- Niemann Pick disease type A - lysosomal storage disorder
- mucolipidosis type IV - lysosomal storage disorder

- Fanconi anaemia group C - AR or X-linked, inherited bone marrow failure, increased risk cancers incl. AML
- familial dysautonomia - progressive degeneration of the autonomic nervous system and sensory nerves
- Bloom syndrome - small stature, genomic instability and predisposition to cancer
- Canavan disease - progressive neurological disease, demyelination in infancy


Who is eligible for funded genetic carrier screening?

- Family hx genetic disorder
- One partner known carrier (e.g. thalasemia trait)
- High risk ethnicities (e.g. ashkenazi jewish descent)

Majority of people are not eligible and will have to self fund.


What is the prevalence of carrier status for cystic fibrosis, SMA and fragile X in the general population?

CF = 1 in 35
SMA = 1 in 50
Fragile X = 1 in 332

An Australian study found 1 in 20 self-funded people under going carrier testing were carriers for one of the above conditions.


What is expanded genetic carrier screening? What are its benefits and drawbacks?

-It looks at up to 1000 different known mutations
- It can either be by searching specific mutations, or decoding the nucleotide sequences of all 23,000 genes in the human genome.
- This will detect the highest number of possible genetic carriers, BUT also detects variants of uncertain significance and may cause unnecessary anxiety.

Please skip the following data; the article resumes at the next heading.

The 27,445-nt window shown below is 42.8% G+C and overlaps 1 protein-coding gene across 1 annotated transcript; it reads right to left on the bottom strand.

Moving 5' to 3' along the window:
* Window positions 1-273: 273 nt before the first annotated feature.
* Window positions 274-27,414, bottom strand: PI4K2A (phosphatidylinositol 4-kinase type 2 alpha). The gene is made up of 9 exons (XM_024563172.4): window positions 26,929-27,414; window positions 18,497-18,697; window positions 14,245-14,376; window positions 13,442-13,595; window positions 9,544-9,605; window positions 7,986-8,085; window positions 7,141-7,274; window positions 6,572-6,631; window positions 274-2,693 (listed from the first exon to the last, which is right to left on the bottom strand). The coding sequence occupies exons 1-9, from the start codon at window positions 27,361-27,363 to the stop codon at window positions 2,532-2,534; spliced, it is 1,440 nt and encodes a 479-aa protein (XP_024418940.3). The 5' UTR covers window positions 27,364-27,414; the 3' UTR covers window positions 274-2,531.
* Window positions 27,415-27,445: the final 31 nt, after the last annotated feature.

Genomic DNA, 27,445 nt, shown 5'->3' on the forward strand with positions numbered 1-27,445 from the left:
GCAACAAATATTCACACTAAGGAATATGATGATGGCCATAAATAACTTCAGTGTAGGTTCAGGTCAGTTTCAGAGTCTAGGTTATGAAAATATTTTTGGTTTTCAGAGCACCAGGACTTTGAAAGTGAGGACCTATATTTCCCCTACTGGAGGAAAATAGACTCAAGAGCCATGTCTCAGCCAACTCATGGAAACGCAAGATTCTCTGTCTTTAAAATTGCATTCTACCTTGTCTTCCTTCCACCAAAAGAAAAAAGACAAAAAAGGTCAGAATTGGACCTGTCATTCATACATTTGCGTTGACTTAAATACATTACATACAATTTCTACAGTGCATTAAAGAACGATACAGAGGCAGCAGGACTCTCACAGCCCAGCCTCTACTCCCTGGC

What are the options/approaches for carrier screening?

- Standard carrier screening vs Expanded carrier screening

- Partner screening vs sequential screening


How is thalassemia screened for?

All women should have FBC on booking bloods to check for microcytic anaemia.

Screening with specific assays for haemoglobinopathies (such as HPLC or EPG and haemoglobinopathy DNA testing) should be considered in high probability ethnic or population groups (Mediterranean, middle east, indian subcontinent, African).


Compare couple screening to sequential screening? What are the benefits and drawbacks?

Couple screening = both partners are tested simultaneously. If both partners demonstrate carrier status for same condition they are deemed"high risk". If not they are "low risk". The individuals will not find out their individual carrier status.

Sequential screening= the woman is screened first for autosomal recessive and X-linked carrier status. If any mutations are detected they are informed so the partner can then be tested. Allows "cascade testing" - where other family members may then come forward for carrier testing knowing they are at higher risk for carrying the tested condition.

Benefits couple screening over sequential =
- Results faster
- Avoids anxiety caused by woman being told has mutation and then waiting for second result
- Fewer couples are identified with an adherent result and thus fewer require genetic counselling

Benefits sequential over couple screening =
- Cheaper as often only 1 partner needs to be tested
- Allows for "cascade testing"
- As individual knows their carrier status, they can then use this information in future relationships


What should couples be counselled about carrier screening?

- It may demonstrate a partner has a condition (i.e. homozygous for a specific mutation)
- Not all mutations causing a condition are tested, therefore there is still possibility of any offspring having a condition that has been tested for
- If couple testing it is only valid for the specific couple - it will not apply if they meet a new reproductive partner in the future
- The cost if not eligible for publicly funded in the realm of $400